"So that means that in addition to the 7,500 we can reasonably expect with increased homes in centre of Maidenhead to get to approximately 9,000. There is then a 3,000 gap."

"We have identified 23 previously undeveloped sites on the greenbelt which have capacity to build approximately 4,000 homes in total.

"However we expect some of those sites for a variety of reasons to become not appropriate.

“If the gap is 3,000 we do not actually need all of them. “

“If we can demonstrate that approximate half of that is appropriate. And we can convince the inspector that it is honest comprehensive, transparent, true answer, the inspector should be willing to allow us to leave a remaining 1,000 gap unfilled.

Q: How do you choose from the 23 sites?

A: “The first thing we do is reconsider whether any of these sites justify being fully protected as part of the greenbelt.

“We believe in the documents we have put out that those 23 sites deserve a discussion but it is perfectly reasonable for some of those sites to be taken out because after the consultation, as a result of what people say, we all conclude that some of those sites should not have been on that list for clear greenbelt justification criteria.”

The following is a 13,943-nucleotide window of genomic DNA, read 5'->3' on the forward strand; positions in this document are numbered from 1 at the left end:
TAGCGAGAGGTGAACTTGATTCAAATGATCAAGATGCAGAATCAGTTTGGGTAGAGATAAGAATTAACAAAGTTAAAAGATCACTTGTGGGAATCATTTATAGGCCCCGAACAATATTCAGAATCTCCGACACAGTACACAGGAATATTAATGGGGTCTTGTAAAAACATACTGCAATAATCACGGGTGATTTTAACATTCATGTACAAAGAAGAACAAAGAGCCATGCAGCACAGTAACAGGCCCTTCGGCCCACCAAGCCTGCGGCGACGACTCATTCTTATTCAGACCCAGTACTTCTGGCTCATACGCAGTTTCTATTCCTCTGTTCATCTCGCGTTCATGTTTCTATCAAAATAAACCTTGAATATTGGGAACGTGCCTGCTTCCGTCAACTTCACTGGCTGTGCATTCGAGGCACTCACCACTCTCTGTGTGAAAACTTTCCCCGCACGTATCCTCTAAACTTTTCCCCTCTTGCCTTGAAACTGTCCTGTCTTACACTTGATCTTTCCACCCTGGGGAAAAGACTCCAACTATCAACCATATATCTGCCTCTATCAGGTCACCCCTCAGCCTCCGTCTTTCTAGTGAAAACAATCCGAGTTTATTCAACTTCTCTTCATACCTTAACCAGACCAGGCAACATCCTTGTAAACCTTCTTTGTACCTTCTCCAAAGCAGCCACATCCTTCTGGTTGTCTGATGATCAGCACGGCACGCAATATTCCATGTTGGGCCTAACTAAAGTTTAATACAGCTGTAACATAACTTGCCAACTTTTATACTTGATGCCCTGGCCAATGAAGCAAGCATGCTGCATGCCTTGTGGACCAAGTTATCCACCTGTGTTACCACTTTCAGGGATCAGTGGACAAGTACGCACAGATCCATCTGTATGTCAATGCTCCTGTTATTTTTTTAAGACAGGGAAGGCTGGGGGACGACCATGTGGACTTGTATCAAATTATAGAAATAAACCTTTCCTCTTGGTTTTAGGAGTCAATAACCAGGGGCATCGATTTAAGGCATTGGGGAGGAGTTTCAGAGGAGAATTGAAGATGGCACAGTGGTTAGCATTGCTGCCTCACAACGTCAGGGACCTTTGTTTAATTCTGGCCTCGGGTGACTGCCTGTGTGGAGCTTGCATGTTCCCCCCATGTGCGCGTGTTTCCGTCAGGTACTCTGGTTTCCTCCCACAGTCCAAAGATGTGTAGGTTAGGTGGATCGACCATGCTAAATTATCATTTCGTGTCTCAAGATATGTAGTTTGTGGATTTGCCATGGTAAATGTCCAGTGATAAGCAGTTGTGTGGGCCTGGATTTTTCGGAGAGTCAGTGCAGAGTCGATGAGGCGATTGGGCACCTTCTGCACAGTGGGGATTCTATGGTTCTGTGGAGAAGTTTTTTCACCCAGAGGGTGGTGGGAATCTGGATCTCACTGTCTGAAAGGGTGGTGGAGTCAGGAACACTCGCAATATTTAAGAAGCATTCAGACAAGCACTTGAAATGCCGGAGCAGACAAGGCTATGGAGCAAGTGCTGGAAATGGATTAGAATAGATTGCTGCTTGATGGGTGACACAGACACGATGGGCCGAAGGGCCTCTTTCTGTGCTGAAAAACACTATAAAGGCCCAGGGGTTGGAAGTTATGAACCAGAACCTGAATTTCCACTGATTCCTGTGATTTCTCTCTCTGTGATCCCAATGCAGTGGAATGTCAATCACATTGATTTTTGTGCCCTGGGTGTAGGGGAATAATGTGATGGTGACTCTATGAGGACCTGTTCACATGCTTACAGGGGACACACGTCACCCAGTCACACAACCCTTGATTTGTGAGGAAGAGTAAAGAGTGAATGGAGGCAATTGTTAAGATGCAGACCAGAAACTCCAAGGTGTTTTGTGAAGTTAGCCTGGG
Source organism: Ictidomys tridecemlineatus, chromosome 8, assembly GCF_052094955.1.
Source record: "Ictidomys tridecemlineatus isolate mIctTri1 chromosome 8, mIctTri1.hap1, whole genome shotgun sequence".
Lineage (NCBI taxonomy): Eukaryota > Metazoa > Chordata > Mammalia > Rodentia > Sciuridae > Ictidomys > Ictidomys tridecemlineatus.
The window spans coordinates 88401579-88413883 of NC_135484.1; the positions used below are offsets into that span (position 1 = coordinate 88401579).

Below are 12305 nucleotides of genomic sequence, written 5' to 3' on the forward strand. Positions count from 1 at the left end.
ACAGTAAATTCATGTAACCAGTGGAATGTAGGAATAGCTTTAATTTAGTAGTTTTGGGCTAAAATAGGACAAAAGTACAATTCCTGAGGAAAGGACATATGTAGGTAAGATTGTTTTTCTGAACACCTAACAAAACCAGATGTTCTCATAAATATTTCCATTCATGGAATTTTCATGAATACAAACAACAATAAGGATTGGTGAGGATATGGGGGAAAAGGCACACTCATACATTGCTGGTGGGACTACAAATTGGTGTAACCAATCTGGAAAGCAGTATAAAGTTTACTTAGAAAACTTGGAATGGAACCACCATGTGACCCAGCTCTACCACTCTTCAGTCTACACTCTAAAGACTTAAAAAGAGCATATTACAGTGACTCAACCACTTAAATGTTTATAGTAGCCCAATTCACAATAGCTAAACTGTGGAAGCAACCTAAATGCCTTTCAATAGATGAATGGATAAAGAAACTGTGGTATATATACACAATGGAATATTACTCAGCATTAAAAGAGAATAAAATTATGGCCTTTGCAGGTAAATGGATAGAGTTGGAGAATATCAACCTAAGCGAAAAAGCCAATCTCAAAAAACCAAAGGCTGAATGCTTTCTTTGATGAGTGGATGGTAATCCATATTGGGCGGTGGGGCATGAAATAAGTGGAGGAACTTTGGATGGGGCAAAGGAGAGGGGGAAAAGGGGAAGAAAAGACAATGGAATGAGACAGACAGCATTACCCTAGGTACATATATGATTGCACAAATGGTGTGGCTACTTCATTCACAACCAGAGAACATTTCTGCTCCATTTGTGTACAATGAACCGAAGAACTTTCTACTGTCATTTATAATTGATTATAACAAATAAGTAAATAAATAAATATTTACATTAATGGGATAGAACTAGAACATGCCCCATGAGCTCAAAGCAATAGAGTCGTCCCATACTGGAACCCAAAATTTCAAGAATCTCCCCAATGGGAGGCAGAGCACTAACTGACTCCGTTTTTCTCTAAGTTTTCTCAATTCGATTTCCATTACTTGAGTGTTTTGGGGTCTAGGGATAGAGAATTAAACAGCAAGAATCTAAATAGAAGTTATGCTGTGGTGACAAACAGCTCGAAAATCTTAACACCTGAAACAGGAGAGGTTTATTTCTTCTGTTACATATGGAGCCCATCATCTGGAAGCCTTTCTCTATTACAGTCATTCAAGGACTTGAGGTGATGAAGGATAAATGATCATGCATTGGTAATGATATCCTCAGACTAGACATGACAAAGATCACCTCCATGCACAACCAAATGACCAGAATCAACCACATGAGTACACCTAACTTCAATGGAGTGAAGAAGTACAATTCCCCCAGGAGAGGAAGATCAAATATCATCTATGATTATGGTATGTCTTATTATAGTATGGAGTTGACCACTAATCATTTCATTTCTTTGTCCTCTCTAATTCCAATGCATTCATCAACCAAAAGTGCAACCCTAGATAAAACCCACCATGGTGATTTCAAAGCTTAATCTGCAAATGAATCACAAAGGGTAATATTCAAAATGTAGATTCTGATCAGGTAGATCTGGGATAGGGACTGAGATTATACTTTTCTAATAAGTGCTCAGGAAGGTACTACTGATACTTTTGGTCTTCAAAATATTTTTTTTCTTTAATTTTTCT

"Important scenic views, grade one agricultural land, clear ecological value, for example  historic monuments.”

"We believe that all the 23 sites are deserving of some further discussion. The people, as part of this consultation, can make it clear to us that we should take off the list any of the sites because we may have downplayed inappropriately any of those criteria."

"And we encourage people to tell us."

Q: Why should people take part in the consultation?

“Because we want to be sure that our assessment of the greenbelt criteria is fair and accurate and that people agree.

“Secondly, that we have taken into account all local knowledge ass regards issues on the about sites, particularly as regards flooding and highways access."

"And thirdly any particular preferences they may have which we also be able to take into consideration

“But remember you cannot take to the inspector an argument that is simply based on people’s preference. The inspector will only listen to the logical objective analysis.

“If he thinks you have included other, weaker, reasons for deciding to take sites off the list, he or she is more likely to then require you to deliver the full 12,000.”

Q: How many of the proposed sites have flooded this year?

“A small minority have flooded. It's important to distinguish between different types of flooding.